Time for bigger, stronger ARCs after new RBI norms

Analytics major Crisil feels the RBI proposal to increase net owned funds of asset reconstruction companies will open up scope for consolidation

Sourav Majumdar
Published: Apr 12, 2017 03:50:01 PM IST
Updated: Apr 12, 2017 05:01:18 PM IST

mg_95461_rbi_bg_280x210.jpgThe Reserve Bank of India headquarters in Mumbai
Image: Danish Siddiqui / Reuters 


The recent Reserve Bank of India proposal to hike the minimum net owned funds (NOF) of asset reconstruction companies (ARCs) from Rs 2 crore to a much higher Rs 100 crore comes in not only as an important step towards solving the huge problem of non-performing assets (NPAs) of banks, but is likely to lead to consolidation in the ARC sector as smaller ones with lower funds base find it untenable to survive on their own under the new norms, according to analysts.

RBI has hiked the NOF requirements in order that ARCs are able to buy larger amounts of bad loans as the government and the banking sector work on reducing the NPA burden on a war footing. Experts reckon that a number of the 23 ARCs operating in the country may not have the requisite funds and may have to willy-nilly merge with larger companies with stronger balance sheets.

Analytics major Crisil said Wednesday that the RBI proposal will likely attract players with deeper pockets, enhance recoveries and increase transparency in the system, apart from spurring consolidation in the ARC ecosystem.

"Given the thicket of rule changes, larger ARCs would be on a firmer footing, specially those backed by strong promoter groups with the ability and intent to infuse capital and relatively better capability to attract capital from external sources, given that 100 percent foreign direct investment is permitted in the sector,” Crisil said.

By Crisil’s reckoning, the promoters of smaller ARCs would find it tough to meet the new norms and other stringent regulations. If they are unable to bring in external funding to increase their NOF, there would be little option for them other than to shut down or sell out to other larger players. Among the bigger names in the ARC business are Edelweiss, JM Financial and Asset Reconstruction Company of India (Arcil), with Ambit Group recently tying up with JC Flowers for an ARC last year.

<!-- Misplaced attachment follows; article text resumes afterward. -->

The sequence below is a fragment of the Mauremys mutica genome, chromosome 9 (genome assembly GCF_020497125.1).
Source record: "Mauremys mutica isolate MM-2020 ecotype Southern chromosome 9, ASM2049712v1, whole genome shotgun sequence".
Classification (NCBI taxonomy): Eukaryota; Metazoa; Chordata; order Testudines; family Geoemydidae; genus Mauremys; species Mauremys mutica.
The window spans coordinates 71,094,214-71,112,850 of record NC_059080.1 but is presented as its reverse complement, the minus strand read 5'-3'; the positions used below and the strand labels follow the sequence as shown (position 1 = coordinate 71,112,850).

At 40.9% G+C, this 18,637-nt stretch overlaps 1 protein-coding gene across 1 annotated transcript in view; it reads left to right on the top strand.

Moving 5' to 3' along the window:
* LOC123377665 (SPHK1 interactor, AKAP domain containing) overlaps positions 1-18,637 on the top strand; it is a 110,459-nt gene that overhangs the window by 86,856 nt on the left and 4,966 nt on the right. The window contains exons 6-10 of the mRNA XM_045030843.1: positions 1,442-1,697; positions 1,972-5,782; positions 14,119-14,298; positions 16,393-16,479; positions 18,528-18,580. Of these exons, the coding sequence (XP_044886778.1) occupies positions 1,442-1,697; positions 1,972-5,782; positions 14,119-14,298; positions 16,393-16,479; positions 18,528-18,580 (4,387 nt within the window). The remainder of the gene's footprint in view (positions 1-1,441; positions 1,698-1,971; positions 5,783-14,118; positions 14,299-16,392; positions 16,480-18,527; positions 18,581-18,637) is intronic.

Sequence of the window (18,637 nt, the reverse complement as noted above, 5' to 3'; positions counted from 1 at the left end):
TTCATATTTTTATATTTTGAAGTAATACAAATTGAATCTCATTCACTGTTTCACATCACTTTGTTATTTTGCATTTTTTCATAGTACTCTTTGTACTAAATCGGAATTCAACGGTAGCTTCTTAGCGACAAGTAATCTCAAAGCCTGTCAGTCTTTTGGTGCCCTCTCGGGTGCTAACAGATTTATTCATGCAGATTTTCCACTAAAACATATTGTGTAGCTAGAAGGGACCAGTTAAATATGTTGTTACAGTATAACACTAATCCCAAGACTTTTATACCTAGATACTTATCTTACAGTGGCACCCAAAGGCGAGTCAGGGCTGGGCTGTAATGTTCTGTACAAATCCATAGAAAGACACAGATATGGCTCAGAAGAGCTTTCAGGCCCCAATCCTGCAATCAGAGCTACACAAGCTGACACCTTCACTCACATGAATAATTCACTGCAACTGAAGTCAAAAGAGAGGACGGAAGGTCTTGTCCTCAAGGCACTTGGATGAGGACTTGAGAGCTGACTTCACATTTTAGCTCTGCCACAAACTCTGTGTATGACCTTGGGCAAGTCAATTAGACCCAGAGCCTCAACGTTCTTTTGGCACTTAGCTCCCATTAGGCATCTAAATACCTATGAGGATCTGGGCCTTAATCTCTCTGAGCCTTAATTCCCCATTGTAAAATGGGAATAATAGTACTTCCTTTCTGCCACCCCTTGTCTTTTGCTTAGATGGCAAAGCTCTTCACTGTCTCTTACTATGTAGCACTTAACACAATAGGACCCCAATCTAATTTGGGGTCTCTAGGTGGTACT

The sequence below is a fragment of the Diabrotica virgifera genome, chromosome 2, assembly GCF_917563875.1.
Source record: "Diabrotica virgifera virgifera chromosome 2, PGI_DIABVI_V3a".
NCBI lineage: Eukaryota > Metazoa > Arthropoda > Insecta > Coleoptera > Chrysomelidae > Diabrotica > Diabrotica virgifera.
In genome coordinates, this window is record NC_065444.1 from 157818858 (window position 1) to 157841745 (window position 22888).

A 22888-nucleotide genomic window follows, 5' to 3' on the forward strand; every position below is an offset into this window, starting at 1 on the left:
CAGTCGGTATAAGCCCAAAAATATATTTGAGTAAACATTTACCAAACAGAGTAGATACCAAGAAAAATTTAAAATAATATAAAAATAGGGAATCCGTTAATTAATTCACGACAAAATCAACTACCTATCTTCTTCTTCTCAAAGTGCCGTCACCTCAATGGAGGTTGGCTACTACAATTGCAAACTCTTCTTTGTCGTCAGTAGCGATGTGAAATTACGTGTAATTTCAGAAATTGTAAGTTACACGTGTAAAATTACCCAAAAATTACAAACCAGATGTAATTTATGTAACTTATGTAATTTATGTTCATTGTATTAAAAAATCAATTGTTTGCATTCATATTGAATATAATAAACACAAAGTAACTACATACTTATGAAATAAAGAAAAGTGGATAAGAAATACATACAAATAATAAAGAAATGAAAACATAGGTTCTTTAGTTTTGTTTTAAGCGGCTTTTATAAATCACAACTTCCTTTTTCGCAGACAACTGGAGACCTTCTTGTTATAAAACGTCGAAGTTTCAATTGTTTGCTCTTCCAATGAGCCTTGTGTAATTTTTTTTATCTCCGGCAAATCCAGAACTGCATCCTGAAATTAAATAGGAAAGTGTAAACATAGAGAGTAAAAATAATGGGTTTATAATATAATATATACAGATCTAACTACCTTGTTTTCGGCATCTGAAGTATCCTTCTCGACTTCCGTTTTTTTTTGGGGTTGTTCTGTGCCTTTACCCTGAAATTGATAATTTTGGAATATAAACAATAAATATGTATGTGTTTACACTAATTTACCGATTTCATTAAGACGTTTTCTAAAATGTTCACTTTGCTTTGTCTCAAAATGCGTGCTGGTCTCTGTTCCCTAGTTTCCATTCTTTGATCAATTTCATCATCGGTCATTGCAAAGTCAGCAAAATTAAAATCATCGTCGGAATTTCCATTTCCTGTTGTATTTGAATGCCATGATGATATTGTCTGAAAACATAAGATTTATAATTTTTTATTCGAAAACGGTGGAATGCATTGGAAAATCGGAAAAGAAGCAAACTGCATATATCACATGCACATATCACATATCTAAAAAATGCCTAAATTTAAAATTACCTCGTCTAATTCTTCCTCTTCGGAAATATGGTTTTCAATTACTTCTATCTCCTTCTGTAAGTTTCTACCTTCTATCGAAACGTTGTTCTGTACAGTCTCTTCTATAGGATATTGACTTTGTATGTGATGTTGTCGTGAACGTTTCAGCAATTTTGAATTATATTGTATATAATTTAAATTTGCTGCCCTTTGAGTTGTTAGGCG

Crisil says six of the 23 ARCs are fine under the new NOF requirements. Krishnan Sitaraman, senior director at Crisil Ratings, said about 90 percent of the total assets under management are with the top five players and with the new tighter norms their market share may increase further.

With effect from April 1, 2017, RBI has increased the provisioning requirement for banks investing more than 50 percent of the value of stressed assets (the limit subsequently to be reduced to 10 percent by April 1, 2018) sold by them in the security receipts issued in lieu. The idea, Crisil points out, is to make such NPA sales more transparent and ensure genuine transactions take place.

More cash-based sales are expected even as Crisil reckons the volumes of sales may take a hit owing to the strengthening of the framework. Higher cash-based sales would mean more capital requirements for ARCs. Asset sales, by Crisil’s calculations, were seen spiking in the fourth quarter of FY17 to beat the new provisioning requirements. Crisil estimates say Rs 21,000 crore of stressed assets were sold in this period alone, with the total outstanding assets under management with ARCs at about Rs 75,000 crore. A recent media report, quoting unnamed sources, on the other hand, said banks had sold a total of Rs 35,000 crore of bad loans in FY17.

Meanwhile, rating agency Icra said on Wednesday that the outlook on the asset quality of the Indian banking sector “seems to be weak” even as the fresh NPA generation rate continues to show signs of moderation with the annualised fresh NPA generation declining to 4.1 percent during Q3FY2017 compared with 10.7 percent during Q4FY2016, 6.1 percent during Q1 FY2017 and 5.8 percent during Q2 FY2017.

The fresh additions to gross NPAs (GNPAs) during Q3 FY2017 stood lower at Rs 26,400 crore as compared to Rs 1.36 lakh crore during 9M FY2017, partly aided by higher write-offs during the last quarter, Icra added.

Karthik Srinivasan, senior vice president and group head – financial sector ratings at Icra Ltd said: “While the declining fresh NPA generation may reflect the easing asset quality pressures, the large quantum of fresh slippages outside the standard restructured advances also reflects the asset quality pressure outside the restructured book.”

As per ICRA’s estimates, about 55 percent and about 77 percent of fresh NPAs generated during Q3 FY2017 and 9M FY2017 respectively were outside the restructured book, he said.

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